Delfi Detects What Others Cannot
We are creating next-generation liquid biopsies fueled by breakthroughs in genomics and machine learning to revolutionize early cancer detection.
Unlocking a Vast Trove of Diagnostic Data
Our unique, genome-wide fragmentomic-based approach to early detection isn’t limited to the small number of mutations or alterations detected by other liquid biopsies, which are just pieces of a much larger picture.
Higher Performance Than Other Methods
By examining cell-free DNA fragments across the genome, Delfi’s machine learning system analyzes orders of magnitude more data on the presence or absence of cancer than possible with conventional technologies that look for limited changes in DNA sequences, methylation, or proteins. Delfi’s highly accurate assays are not affected by confounding conditions such as clonal hematopoiesis of indeterminate potential (CHIP) or other diseases.
A Growing Body of Evidence
First published in Nature in 2019, Delfi’s methods continue to demonstrate the potential of using this technology to develop high-performing, accessible liquid biopsy tests.
Our research and scientific findings in respected peer-reviewed publications and events
Detection and characterization of lung cancer using cell-free DNA fragmentomes. Mathios, D., Johansen, J.S., Cristiano, S. et al. Nat Commun. 12, 5060 (2021).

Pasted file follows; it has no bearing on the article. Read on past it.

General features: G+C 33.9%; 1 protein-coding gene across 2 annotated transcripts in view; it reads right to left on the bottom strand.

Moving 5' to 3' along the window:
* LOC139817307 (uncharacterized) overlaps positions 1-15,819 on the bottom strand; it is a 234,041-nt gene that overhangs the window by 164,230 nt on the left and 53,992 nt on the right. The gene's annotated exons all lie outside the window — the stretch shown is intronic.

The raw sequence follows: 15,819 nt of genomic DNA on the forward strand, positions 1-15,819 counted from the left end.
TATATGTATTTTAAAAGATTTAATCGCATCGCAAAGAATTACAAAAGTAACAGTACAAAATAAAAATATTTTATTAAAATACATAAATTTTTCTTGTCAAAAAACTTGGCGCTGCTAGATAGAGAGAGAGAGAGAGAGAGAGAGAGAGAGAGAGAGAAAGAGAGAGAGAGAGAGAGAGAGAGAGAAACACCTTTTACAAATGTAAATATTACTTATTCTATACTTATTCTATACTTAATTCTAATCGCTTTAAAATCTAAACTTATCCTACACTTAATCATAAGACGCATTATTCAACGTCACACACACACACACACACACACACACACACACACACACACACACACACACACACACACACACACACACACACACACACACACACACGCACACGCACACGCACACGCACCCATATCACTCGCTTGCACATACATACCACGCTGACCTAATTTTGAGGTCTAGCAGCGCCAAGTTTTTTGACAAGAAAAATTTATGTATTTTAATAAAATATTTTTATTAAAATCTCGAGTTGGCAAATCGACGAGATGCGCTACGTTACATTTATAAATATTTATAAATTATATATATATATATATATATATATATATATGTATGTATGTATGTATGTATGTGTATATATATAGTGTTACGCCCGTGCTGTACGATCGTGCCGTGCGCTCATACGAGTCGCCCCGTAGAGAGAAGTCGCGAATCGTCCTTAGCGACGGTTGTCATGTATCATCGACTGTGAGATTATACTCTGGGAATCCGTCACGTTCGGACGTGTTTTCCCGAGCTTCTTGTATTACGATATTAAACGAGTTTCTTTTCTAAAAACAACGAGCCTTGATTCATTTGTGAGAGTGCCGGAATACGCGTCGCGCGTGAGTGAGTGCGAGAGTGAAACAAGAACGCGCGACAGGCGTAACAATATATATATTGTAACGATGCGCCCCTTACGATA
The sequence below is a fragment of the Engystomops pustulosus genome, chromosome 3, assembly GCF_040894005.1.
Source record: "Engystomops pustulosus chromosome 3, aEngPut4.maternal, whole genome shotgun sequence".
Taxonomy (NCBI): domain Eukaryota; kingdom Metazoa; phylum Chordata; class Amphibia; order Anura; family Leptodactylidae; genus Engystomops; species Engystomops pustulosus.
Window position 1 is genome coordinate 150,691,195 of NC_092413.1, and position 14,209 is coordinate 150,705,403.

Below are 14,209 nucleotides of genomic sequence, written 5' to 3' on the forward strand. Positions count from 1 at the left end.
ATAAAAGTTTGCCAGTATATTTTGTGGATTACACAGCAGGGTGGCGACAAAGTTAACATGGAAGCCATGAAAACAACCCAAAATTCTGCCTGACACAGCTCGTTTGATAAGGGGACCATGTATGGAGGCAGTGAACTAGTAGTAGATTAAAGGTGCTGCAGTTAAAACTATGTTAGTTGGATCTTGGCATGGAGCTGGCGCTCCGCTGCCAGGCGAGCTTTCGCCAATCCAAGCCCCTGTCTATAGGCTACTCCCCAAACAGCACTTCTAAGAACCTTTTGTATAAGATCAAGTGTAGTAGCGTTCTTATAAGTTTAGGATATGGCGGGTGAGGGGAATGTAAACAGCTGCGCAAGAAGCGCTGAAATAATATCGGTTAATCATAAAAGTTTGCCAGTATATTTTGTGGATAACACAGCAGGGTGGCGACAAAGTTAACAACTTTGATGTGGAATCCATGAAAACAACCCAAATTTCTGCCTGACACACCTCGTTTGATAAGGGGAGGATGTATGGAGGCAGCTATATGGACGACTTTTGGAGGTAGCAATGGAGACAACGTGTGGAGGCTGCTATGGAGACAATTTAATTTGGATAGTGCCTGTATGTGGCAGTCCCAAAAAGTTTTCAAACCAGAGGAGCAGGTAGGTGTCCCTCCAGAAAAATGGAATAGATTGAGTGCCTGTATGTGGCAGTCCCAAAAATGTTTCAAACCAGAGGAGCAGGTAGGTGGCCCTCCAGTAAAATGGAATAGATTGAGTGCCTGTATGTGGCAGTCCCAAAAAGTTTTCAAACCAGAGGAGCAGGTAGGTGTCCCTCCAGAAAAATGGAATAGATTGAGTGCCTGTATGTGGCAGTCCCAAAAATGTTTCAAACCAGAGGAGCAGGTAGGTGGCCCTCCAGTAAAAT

White blood cell and cell-free DNA analyses for detection of residual disease in gastric cancer.
Leal A, van Grieken NCT, Palsgrove DN, et al.
Nat Commun. 2020;11(1):525.
Genome-wide cell-free DNA fragmentation in patients with cancer. Cristiano S, Leal A, Phallen J, et al. Nature. 2019;570(7761):385-389.
DELFI as a Real-Time Treatment Response Assessment for Patients with Cancer. Presented at AACR Meeting Online: April 8-13, 2022.
Genome-wide cfDNA fragmentation in patients with cancer and other diseases. Carey J, Jones S, Leal A, et al. Presented at 2021 ASCO Annual Meeting Online: June 4–8, 2021.
Modeling cell-free DNA fragment size densities for non-invasive detection of cancer. Carey J, Chesnick B, Butler D, Rongione M, Parmigiani G, Velculescu VE, Dracopoli NC, Scharpf RB. Presented at 2021 ASCO Annual Meeting Online: June 4–8, 2021.
Detecting cancer using genome wide cfDNA fragmentation in a prospective diagnostic cohort.
Carey J, Leal A, Chesnick B, et al. Presented at
Virtual AACR Annual Meeting Week 1: April 10-15, 2021.
FRAGMENTOMICS studies the physical properties of circulating cell-free DNA fragments. DNA is packaged abnormally in cancer cells, resulting in abnormal fragment patterns when cancer cells die and release their DNA into the bloodstream. Cell-free DNA fragments in the blood can indicate the presence of cancer and suggest its likely location in the body.